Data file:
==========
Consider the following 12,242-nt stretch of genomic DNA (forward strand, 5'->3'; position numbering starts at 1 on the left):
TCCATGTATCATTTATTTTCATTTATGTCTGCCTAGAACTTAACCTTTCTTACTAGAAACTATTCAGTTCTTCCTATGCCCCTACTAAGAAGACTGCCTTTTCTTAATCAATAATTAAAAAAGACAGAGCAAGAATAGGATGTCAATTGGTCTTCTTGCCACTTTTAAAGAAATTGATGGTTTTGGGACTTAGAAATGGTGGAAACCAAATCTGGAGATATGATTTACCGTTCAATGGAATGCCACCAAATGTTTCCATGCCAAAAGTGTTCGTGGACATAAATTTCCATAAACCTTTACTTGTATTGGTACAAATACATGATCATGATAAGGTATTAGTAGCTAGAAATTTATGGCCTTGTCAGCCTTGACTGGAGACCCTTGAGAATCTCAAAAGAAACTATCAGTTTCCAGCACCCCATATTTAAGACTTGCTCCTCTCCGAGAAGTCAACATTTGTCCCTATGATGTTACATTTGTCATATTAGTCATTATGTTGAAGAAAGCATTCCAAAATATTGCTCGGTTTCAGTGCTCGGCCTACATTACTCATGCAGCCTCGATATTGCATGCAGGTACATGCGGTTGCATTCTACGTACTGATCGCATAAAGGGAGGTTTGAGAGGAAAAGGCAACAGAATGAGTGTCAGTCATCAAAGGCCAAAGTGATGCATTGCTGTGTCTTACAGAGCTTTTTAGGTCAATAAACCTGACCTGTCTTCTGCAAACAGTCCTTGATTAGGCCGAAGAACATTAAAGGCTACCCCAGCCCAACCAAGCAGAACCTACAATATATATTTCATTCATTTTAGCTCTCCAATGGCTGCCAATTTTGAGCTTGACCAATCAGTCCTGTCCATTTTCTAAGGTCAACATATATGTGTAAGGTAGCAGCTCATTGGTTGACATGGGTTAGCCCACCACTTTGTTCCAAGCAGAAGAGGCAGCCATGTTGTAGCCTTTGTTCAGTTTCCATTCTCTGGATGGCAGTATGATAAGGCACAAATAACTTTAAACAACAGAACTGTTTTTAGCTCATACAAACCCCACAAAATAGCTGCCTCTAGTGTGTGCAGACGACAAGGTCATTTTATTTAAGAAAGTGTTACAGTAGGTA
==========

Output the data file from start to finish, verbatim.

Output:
Consider the following 12,242-nt stretch of genomic DNA (forward strand, 5'->3'; position numbering starts at 1 on the left):
TCCATGTATCATTTATTTTCATTTATGTCTGCCTAGAACTTAACCTTTCTTACTAGAAACTATTCAGTTCTTCCTATGCCCCTACTAAGAAGACTGCCTTTTCTTAATCAATAATTAAAAAAGACAGAGCAAGAATAGGATGTCAATTGGTCTTCTTGCCACTTTTAAAGAAATTGATGGTTTTGGGACTTAGAAATGGTGGAAACCAAATCTGGAGATATGATTTACCGTTCAATGGAATGCCACCAAATGTTTCCATGCCAAAAGTGTTCGTGGACATAAATTTCCATAAACCTTTACTTGTATTGGTACAAATACATGATCATGATAAGGTATTAGTAGCTAGAAATTTATGGCCTTGTCAGCCTTGACTGGAGACCCTTGAGAATCTCAAAAGAAACTATCAGTTTCCAGCACCCCATATTTAAGACTTGCTCCTCTCCGAGAAGTCAACATTTGTCCCTATGATGTTACATTTGTCATATTAGTCATTATGTTGAAGAAAGCATTCCAAAATATTGCTCGGTTTCAGTGCTCGGCCTACATTACTCATGCAGCCTCGATATTGCATGCAGGTACATGCGGTTGCATTCTACGTACTGATCGCATAAAGGGAGGTTTGAGAGGAAAAGGCAACAGAATGAGTGTCAGTCATCAAAGGCCAAAGTGATGCATTGCTGTGTCTTACAGAGCTTTTTAGGTCAATAAACCTGACCTGTCTTCTGCAAACAGTCCTTGATTAGGCCGAAGAACATTAAAGGCTACCCCAGCCCAACCAAGCAGAACCTACAATATATATTTCATTCATTTTAGCTCTCCAATGGCTGCCAATTTTGAGCTTGACCAATCAGTCCTGTCCATTTTCTAAGGTCAACATATATGTGTAAGGTAGCAGCTCATTGGTTGACATGGGTTAGCCCACCACTTTGTTCCAAGCAGAAGAGGCAGCCATGTTGTAGCCTTTGTTCAGTTTCCATTCTCTGGATGGCAGTATGATAAGGCACAAATAACTTTAAACAACAGAACTGTTTTTAGCTCATACAAACCCCACAAAATAGCTGCCTCTAGTGTGTGCAGACGACAAGGTCATTTTATTTAAGAAAGTGTTACAGTAGGTA